The Zimbabwe Human Rights Commission (ZHRC) joins the Government of Zimbabwe, Civil Society Organizations, stakeholders and the global community at large in commemorating the Day of the African Child. The 2016 theme for Day of the African Childis: “Conflict and Crisis in Africa: Protecting all Children’s Rights”.
The Day of the African Child is commemorated every year on the 16th of June by Member States of the African Union (AU), and its partners in accordance with Resolution CM/Res.1290 (XL) adopted by the AU in 1990.This occasion is firstly a commemoration to recall the 1976 uprising in Soweto, South Africa, when a protest by school children against apartheid-inspired education resulted in a massacre of innocent school children by the South African Police Forces. Over the years, countries in Africa continue to face various crisis and conflict situations and emergencies arising from armed conflicts, natural disasters, political, social and economic challenges, effects of the HIV and AIDS pandemic, to mention only a few, that exceed available resources and coping mechanisms. All these crisis and conflict situations result in gross violations of children’s rights in diverse situations across the continent contributing to increased risk of all forms of violence and exploitation of children.
The Constitution of Zimbabwe guarantees children several rights which include the right to education, health care services, nutrition and shelter, among others. In line with International and Regional Conventions, Treaties and Protocols which Zimbabwe is party to, the Constitution of Zimbabwe also guarantees a variety of civil, economic, social and cultural rights that span all spheres of life. Accordingly, Section 81 (2) of the Constitution of Zimbabwe upholds the principle that a child’s best interests are paramount in every matter concerning the child. Our Constitution guarantees that all decisions and actions that affect a child shall take account of the need to prevent or minimise harm to the child at all times, irrespective of circumstances.
Zimbabwe is signatory to International Treaties and Conventions that protect, promote and uphold the fundamental rights of children, some of whose provisions, the country has domesticated into its national laws. The most prominent of these are the United Nations Convention on the Rights of the Child (CRC) and the African Charter on the Rights and Welfare of the Child (ACRWC). Progressive legislation passed over the years, Statutory Instruments (SIs) and Policy Frameworks guiding the protection and promotion of children’s rights in Zimbabwe largely conform to International and Regional standards and best practices for safeguarding the rights and welfare of children.
Despite these positive steps taken by Government, Civil Society, communities and stakeholders in advancing the promotion and protection of children’s rights, challenges and emerging issues continue to confront us. These include limited access of children to basic services such as health care, education, and adequate nutrition; lack of participation of children in governance and decision-making processes and the pervasive phenomenon of child marriages, all of which impact negatively on realization and fulfilment of children’s rights. During monitoring visits as part of its constitutional mandate to prisons, places of detention and disaster-affected communities (for example, the floods affected communities in Chingwizi and Tsholotsho), the Commission has witnessed situations impacting negatively on children’s survival and development relating to limited education opportunities and health facilities and inadequate standard of living in terms of nutrition, clothing, non-existence of recreational opportunities and limited psycho-social support mechanisms, pointing to the need for more concerted efforts by all to address and fulfil children’s rights.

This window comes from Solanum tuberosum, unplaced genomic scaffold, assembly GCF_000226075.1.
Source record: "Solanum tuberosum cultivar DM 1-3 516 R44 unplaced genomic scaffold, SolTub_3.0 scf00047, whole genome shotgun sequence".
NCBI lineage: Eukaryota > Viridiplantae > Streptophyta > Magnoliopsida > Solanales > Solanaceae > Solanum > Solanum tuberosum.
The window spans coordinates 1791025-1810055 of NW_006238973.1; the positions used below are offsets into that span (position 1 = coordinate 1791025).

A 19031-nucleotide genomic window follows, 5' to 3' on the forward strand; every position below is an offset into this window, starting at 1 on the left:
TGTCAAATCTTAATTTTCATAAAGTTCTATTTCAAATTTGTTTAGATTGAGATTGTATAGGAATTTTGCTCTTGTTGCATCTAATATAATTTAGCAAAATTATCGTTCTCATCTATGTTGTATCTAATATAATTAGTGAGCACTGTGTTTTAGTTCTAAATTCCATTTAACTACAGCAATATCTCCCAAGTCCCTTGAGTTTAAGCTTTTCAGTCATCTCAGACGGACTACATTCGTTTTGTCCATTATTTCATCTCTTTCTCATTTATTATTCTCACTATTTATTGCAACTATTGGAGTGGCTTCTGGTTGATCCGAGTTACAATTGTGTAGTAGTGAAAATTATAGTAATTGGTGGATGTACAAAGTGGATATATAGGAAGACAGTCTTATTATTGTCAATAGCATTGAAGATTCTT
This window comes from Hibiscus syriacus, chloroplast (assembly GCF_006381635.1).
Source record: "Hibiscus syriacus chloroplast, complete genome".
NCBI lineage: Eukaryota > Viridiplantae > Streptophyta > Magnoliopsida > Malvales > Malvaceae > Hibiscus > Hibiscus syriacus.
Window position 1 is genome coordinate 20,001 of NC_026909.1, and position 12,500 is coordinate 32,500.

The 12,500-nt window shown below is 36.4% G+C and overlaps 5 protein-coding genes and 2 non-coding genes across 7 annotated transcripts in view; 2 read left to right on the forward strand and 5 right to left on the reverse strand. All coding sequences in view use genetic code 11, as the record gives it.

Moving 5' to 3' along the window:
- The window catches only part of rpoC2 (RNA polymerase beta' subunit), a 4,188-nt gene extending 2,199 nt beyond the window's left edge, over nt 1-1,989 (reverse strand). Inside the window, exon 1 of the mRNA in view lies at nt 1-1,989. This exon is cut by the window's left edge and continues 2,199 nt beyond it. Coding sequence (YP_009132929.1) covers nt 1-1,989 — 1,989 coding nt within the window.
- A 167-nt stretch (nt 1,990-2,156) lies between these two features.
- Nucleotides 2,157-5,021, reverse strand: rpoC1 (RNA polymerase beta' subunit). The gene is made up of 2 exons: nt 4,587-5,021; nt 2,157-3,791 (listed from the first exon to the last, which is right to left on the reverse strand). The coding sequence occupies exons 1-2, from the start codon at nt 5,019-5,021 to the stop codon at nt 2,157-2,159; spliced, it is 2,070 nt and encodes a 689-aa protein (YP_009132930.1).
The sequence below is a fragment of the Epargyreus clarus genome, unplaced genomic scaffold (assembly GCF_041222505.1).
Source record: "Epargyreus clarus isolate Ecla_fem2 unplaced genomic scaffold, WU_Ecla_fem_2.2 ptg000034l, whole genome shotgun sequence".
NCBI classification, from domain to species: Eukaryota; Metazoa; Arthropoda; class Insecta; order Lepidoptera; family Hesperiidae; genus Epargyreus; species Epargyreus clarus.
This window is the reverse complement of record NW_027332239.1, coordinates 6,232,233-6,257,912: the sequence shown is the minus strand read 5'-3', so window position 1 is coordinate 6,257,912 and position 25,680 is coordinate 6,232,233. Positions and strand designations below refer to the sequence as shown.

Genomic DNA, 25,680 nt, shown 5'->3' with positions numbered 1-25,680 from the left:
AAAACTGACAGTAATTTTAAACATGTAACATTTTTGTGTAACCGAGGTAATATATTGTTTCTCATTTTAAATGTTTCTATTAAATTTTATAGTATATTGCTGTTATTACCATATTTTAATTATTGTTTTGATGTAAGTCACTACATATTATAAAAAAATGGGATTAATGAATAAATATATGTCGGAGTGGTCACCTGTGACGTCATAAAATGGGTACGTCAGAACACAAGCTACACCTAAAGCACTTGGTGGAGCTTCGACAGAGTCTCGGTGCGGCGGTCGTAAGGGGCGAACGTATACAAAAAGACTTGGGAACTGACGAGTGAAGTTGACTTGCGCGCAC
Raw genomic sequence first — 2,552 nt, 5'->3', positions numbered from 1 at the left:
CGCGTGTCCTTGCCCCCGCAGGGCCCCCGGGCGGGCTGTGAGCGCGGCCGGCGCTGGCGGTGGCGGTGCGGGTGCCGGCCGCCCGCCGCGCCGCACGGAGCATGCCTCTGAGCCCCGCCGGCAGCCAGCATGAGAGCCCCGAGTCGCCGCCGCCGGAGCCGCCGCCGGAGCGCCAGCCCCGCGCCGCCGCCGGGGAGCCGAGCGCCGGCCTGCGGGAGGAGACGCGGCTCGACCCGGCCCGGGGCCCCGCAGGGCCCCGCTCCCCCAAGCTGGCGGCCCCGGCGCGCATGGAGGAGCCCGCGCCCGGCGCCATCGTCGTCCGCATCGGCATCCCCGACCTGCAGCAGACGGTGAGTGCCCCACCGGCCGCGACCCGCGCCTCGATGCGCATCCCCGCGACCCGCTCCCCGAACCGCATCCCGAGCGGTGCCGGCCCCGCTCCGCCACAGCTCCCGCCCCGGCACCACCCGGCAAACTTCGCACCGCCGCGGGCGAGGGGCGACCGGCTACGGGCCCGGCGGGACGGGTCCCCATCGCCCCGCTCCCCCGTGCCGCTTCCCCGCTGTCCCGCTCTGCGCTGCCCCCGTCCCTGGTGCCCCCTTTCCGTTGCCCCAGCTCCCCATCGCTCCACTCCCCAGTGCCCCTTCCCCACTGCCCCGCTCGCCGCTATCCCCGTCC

The Commission commends, His Excellency, the President of Zimbabwe for recently granting amnesty to the majority of female prisoners, some of whom were incarcerated with their children or whose children were otherwise affected by the imprisonment of their mothers. The Commission notes that the Presidential pardon also extended to juveniles under the age of 18, has contributed to de-congestion of prisons and has benefitted children who were living under harsh detention conditions, thus giving them a second chance in life.
As we commemorate Day of the African Child in the context of the theme, “Conflict and Crisis in Africa: Protecting all Children’s Rights”, ZHRC acknowledges the positive steps being taken by Government to align national laws to the Constitution and calls upon Government and stakeholders to expedite the process so as to facilitate the domestication of all rights provided for in the CRC, ACRWC and other treaties and Conventions Zimbabwe is party to. The Commission implores Government and all duty bearers to honour their constitutional and legal obligations towards children, particularly through effective and efficient enforcement of laws that protect, promote and uphold children’s rights including prioritizing protection of the rights of children in emergencies where ever they occur, in keeping with the focus of this year’s theme.
Today’s commemoration of the Day of the African Child requires us all to take stock, reflect and take positive steps to ensure all fundamental rights and best interests of children are protected, promoted and upheld.